Double-clicking a file to open itDouble-clicking a file to open it
When an app is open, the icon on the Dock will have a light under it. You may notice that the Finder icon always has a light under it - that's because it's always running, even if there are no Finder windows open.
    Lights indicating which apps are openLights indicating which apps are open

Full-Screen Apps

Some apps in Lion have a full-screen mode that lets you just focus on one app, with no distractions. These apps have a double-arrow icon in the top-right corner. When you click the icon, the app will zoom to fill the entire screen, and everything else will be hidden. You can then press the Escape (Esc) key to return to the normal view. Not all apps currently support this feature. However, it is used by many of the pre-installed apps such as iCalSafari, andiPhoto.
The double-arrow iconThe double-arrow icon
You can also switch to full-screen mode by using the keyboard shortcut Control-Command-F.

The Menu Bar

The menu bar is located at the top of the screen. It is always visible except when you're running a full-screen app. The options on the menu bar will vary depending on which app you're currently using. The name of the app will appear in bold near the left side of the menu bar, and the options to the right of the name allow you to perform various tasks within the app.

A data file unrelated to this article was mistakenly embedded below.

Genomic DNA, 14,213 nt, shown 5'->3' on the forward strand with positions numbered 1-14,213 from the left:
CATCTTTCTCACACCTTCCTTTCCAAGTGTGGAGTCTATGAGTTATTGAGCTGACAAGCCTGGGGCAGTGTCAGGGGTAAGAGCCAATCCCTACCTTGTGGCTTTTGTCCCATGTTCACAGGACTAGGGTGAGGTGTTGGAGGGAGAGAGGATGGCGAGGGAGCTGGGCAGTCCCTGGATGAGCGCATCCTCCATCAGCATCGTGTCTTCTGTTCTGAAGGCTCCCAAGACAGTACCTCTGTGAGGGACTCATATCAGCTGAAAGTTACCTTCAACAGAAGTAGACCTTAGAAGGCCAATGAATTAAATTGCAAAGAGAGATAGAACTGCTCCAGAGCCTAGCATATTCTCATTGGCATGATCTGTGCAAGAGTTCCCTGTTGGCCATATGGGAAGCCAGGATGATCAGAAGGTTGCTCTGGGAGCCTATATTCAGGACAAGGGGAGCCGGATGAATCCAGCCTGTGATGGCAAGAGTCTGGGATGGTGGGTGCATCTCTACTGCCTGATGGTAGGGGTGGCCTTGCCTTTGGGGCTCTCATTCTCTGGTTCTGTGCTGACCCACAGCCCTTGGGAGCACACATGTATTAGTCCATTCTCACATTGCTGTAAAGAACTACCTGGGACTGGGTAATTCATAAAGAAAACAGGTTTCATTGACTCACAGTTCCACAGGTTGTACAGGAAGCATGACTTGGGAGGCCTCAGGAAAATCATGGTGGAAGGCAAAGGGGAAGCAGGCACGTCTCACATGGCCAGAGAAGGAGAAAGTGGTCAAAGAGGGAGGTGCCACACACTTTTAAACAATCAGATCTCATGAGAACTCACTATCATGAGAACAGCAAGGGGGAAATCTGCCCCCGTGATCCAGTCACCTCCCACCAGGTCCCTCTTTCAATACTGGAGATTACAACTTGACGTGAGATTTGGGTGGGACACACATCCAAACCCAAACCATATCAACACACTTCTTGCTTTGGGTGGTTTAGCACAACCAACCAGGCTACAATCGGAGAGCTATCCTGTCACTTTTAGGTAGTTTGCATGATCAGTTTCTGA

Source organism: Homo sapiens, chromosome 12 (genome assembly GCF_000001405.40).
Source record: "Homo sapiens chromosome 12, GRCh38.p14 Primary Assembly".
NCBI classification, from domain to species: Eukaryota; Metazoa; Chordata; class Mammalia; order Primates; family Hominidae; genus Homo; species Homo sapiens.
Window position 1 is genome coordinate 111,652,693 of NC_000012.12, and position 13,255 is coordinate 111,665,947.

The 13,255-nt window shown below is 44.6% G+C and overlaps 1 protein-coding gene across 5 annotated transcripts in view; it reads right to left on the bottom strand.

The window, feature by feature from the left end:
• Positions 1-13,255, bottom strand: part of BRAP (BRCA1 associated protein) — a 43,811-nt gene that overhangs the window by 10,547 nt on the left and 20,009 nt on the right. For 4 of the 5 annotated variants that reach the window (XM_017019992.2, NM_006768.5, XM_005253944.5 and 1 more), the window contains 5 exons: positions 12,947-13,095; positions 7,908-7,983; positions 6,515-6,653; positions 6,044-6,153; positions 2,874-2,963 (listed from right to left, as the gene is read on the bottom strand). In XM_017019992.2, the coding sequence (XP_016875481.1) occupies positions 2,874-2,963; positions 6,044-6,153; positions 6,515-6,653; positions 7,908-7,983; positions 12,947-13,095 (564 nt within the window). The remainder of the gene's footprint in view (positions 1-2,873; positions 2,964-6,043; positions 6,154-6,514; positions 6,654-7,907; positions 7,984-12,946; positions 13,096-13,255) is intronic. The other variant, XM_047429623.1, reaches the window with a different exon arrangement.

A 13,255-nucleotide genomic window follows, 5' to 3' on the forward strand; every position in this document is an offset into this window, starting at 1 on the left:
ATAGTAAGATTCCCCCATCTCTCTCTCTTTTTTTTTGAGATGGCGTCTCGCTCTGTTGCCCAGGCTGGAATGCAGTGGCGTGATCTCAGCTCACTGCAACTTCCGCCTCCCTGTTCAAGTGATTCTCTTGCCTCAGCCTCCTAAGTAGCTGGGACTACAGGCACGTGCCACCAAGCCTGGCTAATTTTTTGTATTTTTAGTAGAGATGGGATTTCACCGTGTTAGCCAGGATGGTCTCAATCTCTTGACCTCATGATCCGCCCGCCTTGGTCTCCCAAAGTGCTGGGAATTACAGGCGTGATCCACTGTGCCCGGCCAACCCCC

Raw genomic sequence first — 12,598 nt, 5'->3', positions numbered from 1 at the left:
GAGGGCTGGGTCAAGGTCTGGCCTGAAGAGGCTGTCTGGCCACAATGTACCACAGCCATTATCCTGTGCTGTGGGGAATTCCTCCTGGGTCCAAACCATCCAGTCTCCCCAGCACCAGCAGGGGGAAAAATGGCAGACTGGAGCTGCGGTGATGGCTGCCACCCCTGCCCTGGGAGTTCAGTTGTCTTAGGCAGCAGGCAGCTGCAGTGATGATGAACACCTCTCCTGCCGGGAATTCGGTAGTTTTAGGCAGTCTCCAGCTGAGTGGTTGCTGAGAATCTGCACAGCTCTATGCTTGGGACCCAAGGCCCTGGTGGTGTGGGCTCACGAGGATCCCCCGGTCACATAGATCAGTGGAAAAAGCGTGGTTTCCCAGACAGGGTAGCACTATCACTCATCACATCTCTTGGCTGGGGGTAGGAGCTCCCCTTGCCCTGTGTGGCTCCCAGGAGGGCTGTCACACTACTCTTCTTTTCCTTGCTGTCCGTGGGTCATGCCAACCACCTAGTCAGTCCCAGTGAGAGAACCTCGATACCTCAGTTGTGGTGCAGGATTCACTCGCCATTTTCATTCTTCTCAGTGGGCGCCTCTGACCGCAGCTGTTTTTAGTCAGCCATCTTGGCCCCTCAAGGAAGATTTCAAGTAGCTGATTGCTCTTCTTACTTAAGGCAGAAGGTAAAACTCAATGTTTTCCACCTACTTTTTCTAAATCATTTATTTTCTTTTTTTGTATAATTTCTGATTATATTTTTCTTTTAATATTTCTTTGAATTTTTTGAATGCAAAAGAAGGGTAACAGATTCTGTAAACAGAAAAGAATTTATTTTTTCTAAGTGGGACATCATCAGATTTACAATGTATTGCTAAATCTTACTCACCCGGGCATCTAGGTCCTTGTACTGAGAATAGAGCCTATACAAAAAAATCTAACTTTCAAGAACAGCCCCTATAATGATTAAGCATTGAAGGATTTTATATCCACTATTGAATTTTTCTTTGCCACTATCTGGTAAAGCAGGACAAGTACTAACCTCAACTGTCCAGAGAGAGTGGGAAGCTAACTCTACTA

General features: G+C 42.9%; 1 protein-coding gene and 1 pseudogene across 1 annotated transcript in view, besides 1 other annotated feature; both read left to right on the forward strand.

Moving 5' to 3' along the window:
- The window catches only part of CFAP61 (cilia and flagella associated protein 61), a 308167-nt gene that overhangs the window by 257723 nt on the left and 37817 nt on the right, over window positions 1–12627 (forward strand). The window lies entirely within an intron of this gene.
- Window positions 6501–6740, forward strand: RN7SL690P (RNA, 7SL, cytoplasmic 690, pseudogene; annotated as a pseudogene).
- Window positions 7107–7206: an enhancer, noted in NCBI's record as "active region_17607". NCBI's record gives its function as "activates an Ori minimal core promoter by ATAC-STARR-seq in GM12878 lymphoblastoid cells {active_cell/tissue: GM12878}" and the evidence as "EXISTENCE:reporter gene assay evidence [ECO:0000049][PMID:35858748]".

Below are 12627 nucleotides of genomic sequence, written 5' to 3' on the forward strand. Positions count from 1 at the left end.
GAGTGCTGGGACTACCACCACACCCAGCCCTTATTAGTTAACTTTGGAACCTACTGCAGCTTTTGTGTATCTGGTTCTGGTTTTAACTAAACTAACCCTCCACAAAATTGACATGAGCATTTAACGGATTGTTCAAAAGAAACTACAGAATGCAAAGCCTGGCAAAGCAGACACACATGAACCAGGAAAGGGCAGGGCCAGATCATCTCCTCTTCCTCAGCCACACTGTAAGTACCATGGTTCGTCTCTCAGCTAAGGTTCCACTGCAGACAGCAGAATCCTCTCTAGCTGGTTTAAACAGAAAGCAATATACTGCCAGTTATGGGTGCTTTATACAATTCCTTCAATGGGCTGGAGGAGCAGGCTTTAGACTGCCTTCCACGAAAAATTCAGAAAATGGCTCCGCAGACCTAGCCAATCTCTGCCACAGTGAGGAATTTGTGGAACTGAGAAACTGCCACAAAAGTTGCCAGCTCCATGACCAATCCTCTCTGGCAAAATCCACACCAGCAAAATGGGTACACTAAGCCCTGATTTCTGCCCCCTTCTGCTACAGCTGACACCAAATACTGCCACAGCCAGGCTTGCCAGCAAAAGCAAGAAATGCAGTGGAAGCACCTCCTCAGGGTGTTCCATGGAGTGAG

The menu bar, while using iPhotoThe menu bar, while using iPhoto

The Apple Icon

On the left side of the menu bar is the Apple icon, which you can use to access your System Preferencesrecent documents, and more. You'll also use the Apple icon to shut down or restart your computer.
The Apple iconThe Apple icon

Spotlight

On the right side of the menu bar is a magnifying glass icon. When you click it, it will open Spotlight, which is a tool you can use to search your computer. If you're having trouble finding a fileapp, or folder, you can just type the name in Spotlight, and it will show you a list of results.
Using Spotlight to search for an appUsing Spotlight to search for an app

Multi-Touch Gestures

Lion allows you to use many different multi-touch gestures with your mouse or trackpad. These include pinches,tapsdouble-taps, and swipes. Each gesture performs a specific task, and by learning different gestures you can increase your productivity.